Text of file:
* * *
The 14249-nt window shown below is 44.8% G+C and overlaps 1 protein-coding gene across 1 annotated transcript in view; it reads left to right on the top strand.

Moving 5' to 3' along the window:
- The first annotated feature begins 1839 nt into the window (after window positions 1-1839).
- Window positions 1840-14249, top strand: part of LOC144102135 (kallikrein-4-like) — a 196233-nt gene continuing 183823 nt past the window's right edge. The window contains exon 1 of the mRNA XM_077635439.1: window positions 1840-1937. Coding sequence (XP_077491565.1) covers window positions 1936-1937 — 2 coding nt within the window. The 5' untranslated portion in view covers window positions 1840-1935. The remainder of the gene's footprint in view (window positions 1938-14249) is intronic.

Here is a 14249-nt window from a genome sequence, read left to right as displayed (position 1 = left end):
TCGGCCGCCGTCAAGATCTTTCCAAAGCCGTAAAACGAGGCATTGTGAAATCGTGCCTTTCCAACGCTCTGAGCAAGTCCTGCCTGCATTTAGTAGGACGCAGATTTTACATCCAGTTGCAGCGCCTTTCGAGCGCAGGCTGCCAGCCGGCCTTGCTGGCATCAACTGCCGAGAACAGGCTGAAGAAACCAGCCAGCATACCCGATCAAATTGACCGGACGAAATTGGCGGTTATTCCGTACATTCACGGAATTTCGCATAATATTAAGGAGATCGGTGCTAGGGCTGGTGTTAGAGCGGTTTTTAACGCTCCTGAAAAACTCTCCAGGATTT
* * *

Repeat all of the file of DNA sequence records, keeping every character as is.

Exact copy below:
The 14249-nt window shown below is 44.8% G+C and overlaps 1 protein-coding gene across 1 annotated transcript in view; it reads left to right on the top strand.

Moving 5' to 3' along the window:
- The first annotated feature begins 1839 nt into the window (after window positions 1-1839).
- Window positions 1840-14249, top strand: part of LOC144102135 (kallikrein-4-like) — a 196233-nt gene continuing 183823 nt past the window's right edge. The window contains exon 1 of the mRNA XM_077635439.1: window positions 1840-1937. Coding sequence (XP_077491565.1) covers window positions 1936-1937 — 2 coding nt within the window. The 5' untranslated portion in view covers window positions 1840-1935. The remainder of the gene's footprint in view (window positions 1938-14249) is intronic.

Here is a 14249-nt window from a genome sequence, read left to right as displayed (position 1 = left end):
TCGGCCGCCGTCAAGATCTTTCCAAAGCCGTAAAACGAGGCATTGTGAAATCGTGCCTTTCCAACGCTCTGAGCAAGTCCTGCCTGCATTTAGTAGGACGCAGATTTTACATCCAGTTGCAGCGCCTTTCGAGCGCAGGCTGCCAGCCGGCCTTGCTGGCATCAACTGCCGAGAACAGGCTGAAGAAACCAGCCAGCATACCCGATCAAATTGACCGGACGAAATTGGCGGTTATTCCGTACATTCACGGAATTTCGCATAATATTAAGGAGATCGGTGCTAGGGCTGGTGTTAGAGCGGTTTTTAACGCTCCTGAAAAACTCTCCAGGATTT